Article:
Marcial Maciel died in Jacksonville, Florida, USA, on January 30, 2008, at age 87.[14] He had a private funeral and was buried in his birthplace, Cotija, Michoacán, in early February 2008.


Drug addiction

During his life, Maciel was the focus of several investigations regarding allegations of drug abuse (he was hospitalised for morphine addiction),[15] and he was also investigated for sexually abusing children. First in 1956, he was investigated for drug (morphine) abuse, after which he was cleared and returned as head of the Congregation.

Mistresses and children

Revelations continued, in July 2009, when a Spanish daily published an interview with a woman who had a child with Maciel in 1986 and now lives in a luxury apartment in Madrid which Maciel purchased for her.[16] A day later, Mexican media reported that an attorney, José Bonilla, will represent three of a possible total of six of Maciel's children in a civil lawsuit to recover Maciel's estate. The lawyer claimed that Maciel owned several properties in Mexico and around the world in his own name.[17][18]

In February 2009, news broke that Maciel had indeed led a double life[19] and Fr. Álvaro Corcuera Martínez del Río, LC, the General Director, took it upon himself to visit each of the Legionary Territories and publicly apologize for Maciel's behaviour. Additionally, the Legion has publicly acknowledged that Maciel had indeed fathered a daughter.[20] As a result of all these acknowledgements Pope Benedict XVI personally intervened and initiated a formal Vatican visitation of all Legionary houses.[21]


In 1959, Maciel published a book, El salterio de mis días ("The psalter of my days"), which was subsequently widely read among members of the Legion and partially translated into English. It was a memoir of experiences of persecution. On December 11, 2009, the Agencia Católica de Informaciones (es) (ACI, Catholic News Agency) of Lima, Peru, sister agency of the Catholic News Agency, reported, without using the word "plagiarism," an internal memorandum revealing that the book copied "80 percent in style and content" the posthumously published memoir of a Spanish politician, Luis Lucia Lucia (Luis Lucia Lucia), who died in 1943. This memoir, written in 1941 (while its author was held as a political prisoner of the Franco regime), had been published in 1956 in Valencia, Spain.[22][23]

Relations with the Vatican

Called to accompany Legion of Christ. Pope John Paul II admired Maciel for strictly adhering to the magisterium and the vocations to the Legion of Christ. He received many donations from Mexico's richest.[24] Maciel and the Legion gave the Vatican money, and some journalists have speculated for years that this kept the Church from acting over allegations of sex abuse by Maciel.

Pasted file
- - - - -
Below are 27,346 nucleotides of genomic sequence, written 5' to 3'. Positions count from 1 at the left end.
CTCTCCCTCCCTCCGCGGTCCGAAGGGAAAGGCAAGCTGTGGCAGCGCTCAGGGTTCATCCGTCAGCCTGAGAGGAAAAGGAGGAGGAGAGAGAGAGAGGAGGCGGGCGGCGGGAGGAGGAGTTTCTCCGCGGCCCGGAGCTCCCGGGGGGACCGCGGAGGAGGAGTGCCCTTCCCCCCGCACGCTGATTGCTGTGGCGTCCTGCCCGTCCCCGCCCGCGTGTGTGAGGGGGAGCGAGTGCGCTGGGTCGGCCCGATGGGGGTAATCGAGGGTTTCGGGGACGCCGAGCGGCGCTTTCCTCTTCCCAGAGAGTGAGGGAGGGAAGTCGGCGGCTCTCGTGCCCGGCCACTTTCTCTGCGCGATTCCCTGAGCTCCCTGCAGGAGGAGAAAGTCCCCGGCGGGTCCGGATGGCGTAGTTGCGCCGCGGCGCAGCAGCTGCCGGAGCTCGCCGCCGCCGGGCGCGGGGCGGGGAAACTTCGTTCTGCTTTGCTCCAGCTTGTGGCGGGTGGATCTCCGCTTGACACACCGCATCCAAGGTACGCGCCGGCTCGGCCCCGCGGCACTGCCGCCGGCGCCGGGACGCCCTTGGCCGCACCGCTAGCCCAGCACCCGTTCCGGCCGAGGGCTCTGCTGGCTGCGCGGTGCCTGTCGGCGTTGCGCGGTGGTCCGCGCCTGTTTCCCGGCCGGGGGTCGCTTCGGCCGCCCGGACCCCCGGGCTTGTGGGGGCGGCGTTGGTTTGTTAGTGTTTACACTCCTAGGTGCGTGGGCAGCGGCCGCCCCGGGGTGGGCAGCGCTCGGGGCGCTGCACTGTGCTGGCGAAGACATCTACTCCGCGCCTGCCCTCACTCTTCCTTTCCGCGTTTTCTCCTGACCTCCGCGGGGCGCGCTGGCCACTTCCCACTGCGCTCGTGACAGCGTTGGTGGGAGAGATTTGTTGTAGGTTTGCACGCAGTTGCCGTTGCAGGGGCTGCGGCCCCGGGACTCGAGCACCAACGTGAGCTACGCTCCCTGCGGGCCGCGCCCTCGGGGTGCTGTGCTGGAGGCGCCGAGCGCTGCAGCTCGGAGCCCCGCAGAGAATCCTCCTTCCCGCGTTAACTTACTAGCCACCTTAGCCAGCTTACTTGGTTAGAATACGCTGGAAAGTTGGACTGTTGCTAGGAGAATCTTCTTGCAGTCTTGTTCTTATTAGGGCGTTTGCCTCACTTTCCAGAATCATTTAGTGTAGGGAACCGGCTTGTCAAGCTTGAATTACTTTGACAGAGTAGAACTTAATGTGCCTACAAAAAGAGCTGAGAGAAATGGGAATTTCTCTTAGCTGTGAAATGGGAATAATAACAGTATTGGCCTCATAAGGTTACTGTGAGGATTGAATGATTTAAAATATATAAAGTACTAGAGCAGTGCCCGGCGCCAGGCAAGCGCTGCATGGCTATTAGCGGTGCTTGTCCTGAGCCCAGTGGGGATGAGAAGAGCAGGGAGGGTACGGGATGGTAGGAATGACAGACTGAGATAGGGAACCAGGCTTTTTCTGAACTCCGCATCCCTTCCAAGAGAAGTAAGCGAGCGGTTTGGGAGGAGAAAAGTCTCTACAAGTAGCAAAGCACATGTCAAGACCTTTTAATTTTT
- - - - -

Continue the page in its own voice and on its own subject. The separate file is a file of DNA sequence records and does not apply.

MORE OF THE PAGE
Investigative journalist Jason Berry wrote in an April 2010 article in the National Catholic Reporter, "the charismatic" founder of the Legion of Christ "sent streams of money to Roman curia officials with a calculated end ... Maciel was buying support for his group and defence for himself, should his astounding secret life become known." Berry and his late colleague Gerald Renner wrote the 2004 book Vows of Silence: The Abuse of Power in the Papacy of John Paul II, and the related TV documentary Vows of Silence on Father Maciel and the Legion of Christ. According to Berry, Maciel's key supporters, who provided him with a protective shield, included Cardinal Angelo Sodano, Vatican secretary of state from 1991 to 2006, under both popes John Paul II and Benedict XVI; Cardinal Eduardo Martínez Somalo, prefect of the Congregation for Institutes of Consecrated Life and Societies of Apostolic Life; and Cardinal Stanislaw Dziwisz, the Polish secretary of late Pope John Paul II (1978-2005).[25]

The New York Times reported claims that even under Cardinal Ratzinger, who took an immediate interest in the case, the investigation into Maciel had stalled. "Other factors delayed a reckoning. Some questioned the accounts of abuse; one of the original nine complainants recanted."[26]

Maciel wrote extensively on the formation of priests and other matters pertaining to Church governance. In founding the religious order, his main stated purpose for the Catholic Church to take an active part in the Church's mission. In particular, this initiative focused on the members of the Church Movement Regnum Christi, for example, through spiritual direction. Regnum Christi was founded by Maciel as well.